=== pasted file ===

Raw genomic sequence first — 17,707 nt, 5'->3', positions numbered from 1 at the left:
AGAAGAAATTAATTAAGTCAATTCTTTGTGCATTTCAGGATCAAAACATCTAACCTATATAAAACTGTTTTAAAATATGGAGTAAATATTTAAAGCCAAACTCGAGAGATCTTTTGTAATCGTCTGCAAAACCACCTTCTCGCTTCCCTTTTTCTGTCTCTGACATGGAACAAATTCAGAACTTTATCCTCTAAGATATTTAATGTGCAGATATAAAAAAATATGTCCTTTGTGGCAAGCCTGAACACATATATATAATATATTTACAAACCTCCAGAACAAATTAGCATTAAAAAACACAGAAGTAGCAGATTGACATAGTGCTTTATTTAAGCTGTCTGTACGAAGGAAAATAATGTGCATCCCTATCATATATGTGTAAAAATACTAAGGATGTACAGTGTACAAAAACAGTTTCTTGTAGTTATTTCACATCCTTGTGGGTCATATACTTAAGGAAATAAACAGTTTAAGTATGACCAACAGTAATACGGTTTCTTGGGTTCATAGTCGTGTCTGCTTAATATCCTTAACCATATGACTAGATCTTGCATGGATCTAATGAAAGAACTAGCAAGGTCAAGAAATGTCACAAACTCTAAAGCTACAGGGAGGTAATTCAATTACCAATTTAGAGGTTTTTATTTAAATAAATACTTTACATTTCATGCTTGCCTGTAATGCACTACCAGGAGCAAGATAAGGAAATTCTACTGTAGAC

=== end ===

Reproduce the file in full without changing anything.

Raw genomic sequence first — 17,707 nt, 5'->3', positions numbered from 1 at the left:
AGAAGAAATTAATTAAGTCAATTCTTTGTGCATTTCAGGATCAAAACATCTAACCTATATAAAACTGTTTTAAAATATGGAGTAAATATTTAAAGCCAAACTCGAGAGATCTTTTGTAATCGTCTGCAAAACCACCTTCTCGCTTCCCTTTTTCTGTCTCTGACATGGAACAAATTCAGAACTTTATCCTCTAAGATATTTAATGTGCAGATATAAAAAAATATGTCCTTTGTGGCAAGCCTGAACACATATATATAATATATTTACAAACCTCCAGAACAAATTAGCATTAAAAAACACAGAAGTAGCAGATTGACATAGTGCTTTATTTAAGCTGTCTGTACGAAGGAAAATAATGTGCATCCCTATCATATATGTGTAAAAATACTAAGGATGTACAGTGTACAAAAACAGTTTCTTGTAGTTATTTCACATCCTTGTGGGTCATATACTTAAGGAAATAAACAGTTTAAGTATGACCAACAGTAATACGGTTTCTTGGGTTCATAGTCGTGTCTGCTTAATATCCTTAACCATATGACTAGATCTTGCATGGATCTAATGAAAGAACTAGCAAGGTCAAGAAATGTCACAAACTCTAAAGCTACAGGGAGGTAATTCAATTACCAATTTAGAGGTTTTTATTTAAATAAATACTTTACATTTCATGCTTGCCTGTAATGCACTACCAGGAGCAAGATAAGGAAATTCTACTGTAGAC